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Tuesday, January 07, 2014

One-Way Trip

I didn't know when I started down this path just how difficult it would be. Don't get me wrong: I knew it would be hard. I noticed the sleepless nights on the faces of friends and family. I saw the toddler food scraps on their clothes. The battle wounds were reflected in everything they did. The message was clear: Parenthood is no picnic. What I didn't realize is that the one-way trip out of being childless and into parenthood would be so drastically different and challenging than anything I had ever gone through. This is something that people don't talk about. Well, not often enough, in my opinion. I kept hearing, "Just wait until 6 weeks. It gets better at 6 weeks." I felt crazy for being the only person who was still struggling at that point and beyond. Did I not love my child enough? Was there something I was doing wrong?

The answer is no on both accounts. The true solution to this conundrum is that parenthood is demanding, challenging, beautiful, painful, messy, lovely, and a million other adjectives all rolled into one. Where one minute you (and your child!) might be crying and screaming out of frustration, the next might be filled with tickles, laughter, and utter joy. These moments, all of them, are what parenting is all about. I've realized that the key in all of this is to let yourself learn and grow right alongside your little one. Parenting doesn't come with a guidebook and each child is different. Reading online and in books can be so beneficial, but can only get you so far to understand your individual child and his needs.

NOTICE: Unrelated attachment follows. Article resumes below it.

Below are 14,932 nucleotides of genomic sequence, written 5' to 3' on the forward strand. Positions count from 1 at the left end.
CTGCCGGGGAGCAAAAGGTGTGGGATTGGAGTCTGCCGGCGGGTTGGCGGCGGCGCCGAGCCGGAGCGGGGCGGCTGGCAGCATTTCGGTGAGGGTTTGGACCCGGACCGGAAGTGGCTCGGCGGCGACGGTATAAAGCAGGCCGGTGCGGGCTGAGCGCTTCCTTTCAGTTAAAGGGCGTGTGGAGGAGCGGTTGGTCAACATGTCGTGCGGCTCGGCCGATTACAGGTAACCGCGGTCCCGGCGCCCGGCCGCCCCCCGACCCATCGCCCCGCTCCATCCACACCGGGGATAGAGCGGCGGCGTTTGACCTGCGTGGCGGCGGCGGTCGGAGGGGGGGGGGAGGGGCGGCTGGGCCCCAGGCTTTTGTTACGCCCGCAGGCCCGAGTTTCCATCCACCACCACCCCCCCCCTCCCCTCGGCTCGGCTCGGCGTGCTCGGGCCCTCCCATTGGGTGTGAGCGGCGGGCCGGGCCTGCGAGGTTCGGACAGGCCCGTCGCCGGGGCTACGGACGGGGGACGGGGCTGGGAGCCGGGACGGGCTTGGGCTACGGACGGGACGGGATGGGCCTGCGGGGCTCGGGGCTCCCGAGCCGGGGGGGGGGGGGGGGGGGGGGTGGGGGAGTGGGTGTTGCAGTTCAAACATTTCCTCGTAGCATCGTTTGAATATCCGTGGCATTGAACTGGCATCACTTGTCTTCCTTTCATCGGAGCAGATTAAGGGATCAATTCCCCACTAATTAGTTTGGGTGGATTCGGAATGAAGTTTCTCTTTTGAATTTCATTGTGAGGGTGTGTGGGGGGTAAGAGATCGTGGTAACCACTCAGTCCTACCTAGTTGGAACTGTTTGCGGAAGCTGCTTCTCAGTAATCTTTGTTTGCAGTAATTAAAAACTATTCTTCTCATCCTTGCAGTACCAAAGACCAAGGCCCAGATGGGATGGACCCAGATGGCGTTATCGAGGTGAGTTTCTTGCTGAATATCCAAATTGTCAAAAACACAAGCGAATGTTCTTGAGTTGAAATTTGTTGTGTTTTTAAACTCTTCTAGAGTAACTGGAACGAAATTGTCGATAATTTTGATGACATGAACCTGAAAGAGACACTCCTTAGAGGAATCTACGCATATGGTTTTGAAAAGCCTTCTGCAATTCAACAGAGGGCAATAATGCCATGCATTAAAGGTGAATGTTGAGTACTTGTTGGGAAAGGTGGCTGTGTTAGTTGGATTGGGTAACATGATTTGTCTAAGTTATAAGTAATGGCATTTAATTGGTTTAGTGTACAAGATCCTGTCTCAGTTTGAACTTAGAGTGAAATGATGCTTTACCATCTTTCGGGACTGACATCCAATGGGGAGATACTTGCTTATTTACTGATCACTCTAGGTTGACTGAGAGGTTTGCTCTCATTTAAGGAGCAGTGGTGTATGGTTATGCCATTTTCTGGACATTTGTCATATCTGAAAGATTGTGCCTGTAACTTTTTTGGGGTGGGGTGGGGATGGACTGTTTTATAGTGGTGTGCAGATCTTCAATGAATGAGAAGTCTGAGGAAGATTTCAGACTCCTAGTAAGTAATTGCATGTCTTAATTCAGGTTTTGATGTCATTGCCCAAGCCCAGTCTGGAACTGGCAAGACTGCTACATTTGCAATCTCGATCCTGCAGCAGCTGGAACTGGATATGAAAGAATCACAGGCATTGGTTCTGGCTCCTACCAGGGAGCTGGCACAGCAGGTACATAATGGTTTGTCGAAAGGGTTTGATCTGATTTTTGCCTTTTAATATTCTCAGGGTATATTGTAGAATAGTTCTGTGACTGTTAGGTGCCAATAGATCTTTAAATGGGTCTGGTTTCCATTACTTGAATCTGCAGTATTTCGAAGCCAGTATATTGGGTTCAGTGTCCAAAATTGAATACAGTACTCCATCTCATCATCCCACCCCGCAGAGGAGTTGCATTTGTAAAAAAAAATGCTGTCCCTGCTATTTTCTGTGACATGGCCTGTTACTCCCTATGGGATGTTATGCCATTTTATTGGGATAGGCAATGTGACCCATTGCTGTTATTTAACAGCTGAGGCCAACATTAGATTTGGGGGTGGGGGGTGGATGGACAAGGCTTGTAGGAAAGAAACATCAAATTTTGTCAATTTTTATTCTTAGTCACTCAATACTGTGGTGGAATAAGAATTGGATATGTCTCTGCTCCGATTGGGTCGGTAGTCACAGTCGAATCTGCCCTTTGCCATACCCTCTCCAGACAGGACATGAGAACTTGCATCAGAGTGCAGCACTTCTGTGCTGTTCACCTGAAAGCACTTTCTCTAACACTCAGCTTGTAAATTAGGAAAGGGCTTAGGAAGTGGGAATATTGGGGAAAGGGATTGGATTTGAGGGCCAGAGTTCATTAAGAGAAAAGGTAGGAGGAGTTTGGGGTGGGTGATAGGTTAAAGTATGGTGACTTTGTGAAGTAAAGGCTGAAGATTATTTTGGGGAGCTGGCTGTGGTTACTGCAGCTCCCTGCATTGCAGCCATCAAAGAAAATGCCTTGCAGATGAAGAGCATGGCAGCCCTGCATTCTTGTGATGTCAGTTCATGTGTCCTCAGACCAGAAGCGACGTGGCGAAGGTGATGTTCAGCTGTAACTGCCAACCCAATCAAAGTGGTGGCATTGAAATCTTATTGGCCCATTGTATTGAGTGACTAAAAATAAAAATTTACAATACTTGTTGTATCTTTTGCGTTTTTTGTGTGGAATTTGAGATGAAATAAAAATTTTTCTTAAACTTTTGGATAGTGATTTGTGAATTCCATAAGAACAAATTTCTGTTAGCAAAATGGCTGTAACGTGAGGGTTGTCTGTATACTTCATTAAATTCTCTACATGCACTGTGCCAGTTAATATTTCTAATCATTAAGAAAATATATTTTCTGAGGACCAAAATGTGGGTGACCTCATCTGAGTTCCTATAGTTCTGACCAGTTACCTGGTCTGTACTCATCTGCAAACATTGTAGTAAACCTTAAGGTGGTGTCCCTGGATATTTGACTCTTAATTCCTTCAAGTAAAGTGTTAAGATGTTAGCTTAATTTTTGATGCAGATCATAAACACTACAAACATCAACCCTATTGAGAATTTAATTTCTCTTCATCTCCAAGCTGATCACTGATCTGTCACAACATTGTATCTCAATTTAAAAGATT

When I started my journey, I felt as prepared as a person can be. I had read countless articles/books both online and in print. I had helped my sister raise her children. Heck, I had spent hours upon hours with all of my nieces and nephews. But, bam! There I was one week into parenting with my first newborn problem with no set answer as to how to solve it. Wasn't I the parent after all? Shouldn't I know what to do?

After much prayer and advice from medical professionals, I made a decision to help my child overcome his jaundice. Since then I've made countless decisions on behalf of my child's health, growth and learning. The decisions have (mostly) gotten easier to make, but there are times when I still feel like I don't have all the solutions of how to raise my child best. I have, however, learned that what is "best" is raising my child in a loving home where is allowed to grow and flourish to his potential. Here are a few things I've learned to do in order to make that possible:

Say "yes" to them a little more. Let them explore the world a little more. There are truly only a few years in a person's life where it is socially acceptable to be a child. There are a finite amount of firsts that you can experience again only through these eyes of your child. Enjoy those moments. Cuddle your child a little closer. Take time to understand that the crying and tantrums has meaning behind them. Rather than get mad right back, be the adult in the relationship and let your child be the child who is seeking understanding, comfort, and meaning from a loving parent.

What are some ways you help your child feel loved in your home?

1 comment:

Melody Pellegrin said...

This is an honest post and so true.

Now that Hudson is a little older, we talk to him when he is frustrated and ask him to show us what's wrong. He can't communicate with words so much, but he understands us and we will walk outside and hear him out and or check out what's so frustrating, which is usually a car that's rolled down the hill or something. It's about listening to him, and stopping what I'm doing to help him when he needs me.

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